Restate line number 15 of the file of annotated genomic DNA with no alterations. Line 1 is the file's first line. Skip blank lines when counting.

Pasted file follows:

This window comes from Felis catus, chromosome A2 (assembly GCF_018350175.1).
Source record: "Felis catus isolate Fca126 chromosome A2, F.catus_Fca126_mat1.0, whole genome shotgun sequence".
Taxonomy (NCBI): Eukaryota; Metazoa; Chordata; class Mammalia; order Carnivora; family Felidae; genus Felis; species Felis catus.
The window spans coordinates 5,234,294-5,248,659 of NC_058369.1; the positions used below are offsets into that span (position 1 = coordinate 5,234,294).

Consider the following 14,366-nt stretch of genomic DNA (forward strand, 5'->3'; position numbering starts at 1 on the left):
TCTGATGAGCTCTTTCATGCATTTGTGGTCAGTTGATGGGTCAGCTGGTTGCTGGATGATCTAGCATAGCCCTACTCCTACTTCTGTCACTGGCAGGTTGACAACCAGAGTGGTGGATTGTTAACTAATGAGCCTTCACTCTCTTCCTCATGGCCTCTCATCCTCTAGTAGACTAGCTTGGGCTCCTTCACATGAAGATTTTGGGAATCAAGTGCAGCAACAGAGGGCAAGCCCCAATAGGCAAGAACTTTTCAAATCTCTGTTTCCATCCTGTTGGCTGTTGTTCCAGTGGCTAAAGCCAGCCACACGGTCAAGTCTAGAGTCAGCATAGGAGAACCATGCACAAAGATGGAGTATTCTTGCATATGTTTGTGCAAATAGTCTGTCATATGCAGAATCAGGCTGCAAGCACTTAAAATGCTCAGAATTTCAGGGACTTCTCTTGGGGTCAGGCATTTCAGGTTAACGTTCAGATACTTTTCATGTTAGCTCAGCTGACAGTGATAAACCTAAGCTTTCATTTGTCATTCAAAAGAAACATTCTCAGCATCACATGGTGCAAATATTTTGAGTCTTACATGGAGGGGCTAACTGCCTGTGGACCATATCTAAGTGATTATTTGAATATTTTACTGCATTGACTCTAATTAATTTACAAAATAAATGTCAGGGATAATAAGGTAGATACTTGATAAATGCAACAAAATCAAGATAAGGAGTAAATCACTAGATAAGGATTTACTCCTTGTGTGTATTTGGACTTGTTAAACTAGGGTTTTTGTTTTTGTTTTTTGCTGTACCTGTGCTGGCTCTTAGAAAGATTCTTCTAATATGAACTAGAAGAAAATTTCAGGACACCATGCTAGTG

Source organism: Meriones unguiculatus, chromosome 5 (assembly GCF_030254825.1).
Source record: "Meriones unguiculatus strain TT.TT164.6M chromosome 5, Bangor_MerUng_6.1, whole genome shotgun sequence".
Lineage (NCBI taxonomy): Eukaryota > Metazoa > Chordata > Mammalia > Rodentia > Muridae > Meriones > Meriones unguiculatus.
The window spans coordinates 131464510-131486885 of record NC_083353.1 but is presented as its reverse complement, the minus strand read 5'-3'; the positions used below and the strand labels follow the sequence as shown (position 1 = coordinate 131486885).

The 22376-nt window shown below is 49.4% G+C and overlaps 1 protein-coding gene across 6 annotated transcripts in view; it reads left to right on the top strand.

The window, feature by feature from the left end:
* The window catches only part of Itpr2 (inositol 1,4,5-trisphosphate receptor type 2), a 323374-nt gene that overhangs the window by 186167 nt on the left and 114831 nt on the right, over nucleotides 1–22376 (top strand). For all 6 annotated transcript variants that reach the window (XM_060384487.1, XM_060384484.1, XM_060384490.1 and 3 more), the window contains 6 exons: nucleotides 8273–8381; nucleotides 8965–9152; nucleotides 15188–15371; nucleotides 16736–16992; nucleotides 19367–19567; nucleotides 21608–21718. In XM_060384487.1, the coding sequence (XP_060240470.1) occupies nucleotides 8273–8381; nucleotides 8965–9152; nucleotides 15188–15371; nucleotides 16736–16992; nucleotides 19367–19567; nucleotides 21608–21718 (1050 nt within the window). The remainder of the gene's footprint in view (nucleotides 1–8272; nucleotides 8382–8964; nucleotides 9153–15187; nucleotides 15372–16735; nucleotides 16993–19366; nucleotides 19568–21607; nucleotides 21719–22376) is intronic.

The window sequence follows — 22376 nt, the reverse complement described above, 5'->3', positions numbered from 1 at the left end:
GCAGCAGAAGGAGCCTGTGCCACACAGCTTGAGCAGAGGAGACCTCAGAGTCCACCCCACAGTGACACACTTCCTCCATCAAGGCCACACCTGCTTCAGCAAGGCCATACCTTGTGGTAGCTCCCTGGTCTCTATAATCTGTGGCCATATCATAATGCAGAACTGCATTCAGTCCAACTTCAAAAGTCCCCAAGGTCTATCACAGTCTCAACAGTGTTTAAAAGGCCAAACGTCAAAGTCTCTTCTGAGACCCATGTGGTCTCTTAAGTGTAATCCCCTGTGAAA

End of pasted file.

GCAGCAGAAGGAGCCTGTGCCACACAGCTTGAGCAGAGGAGACCTCAGAGTCCACCCCACAGTGACACACTTCCTCCATCAAGGCCACACCTGCTTCAGCAAGGCCATACCTTGTGGTAGCTCCCTGGTCTCTATAATCTGTGGCCATATCATAATGCAGAACTGCATTCAGTCCAACTTCAAAAGTCCCCAAGGTCTATCACAGTCTCAACAGTGTTTAAAAGGCCAAACGTCAAAGTCTCTTCTGAGACCCATGTGGTCTCTTAAGTGTAATCCCCTGTGAAA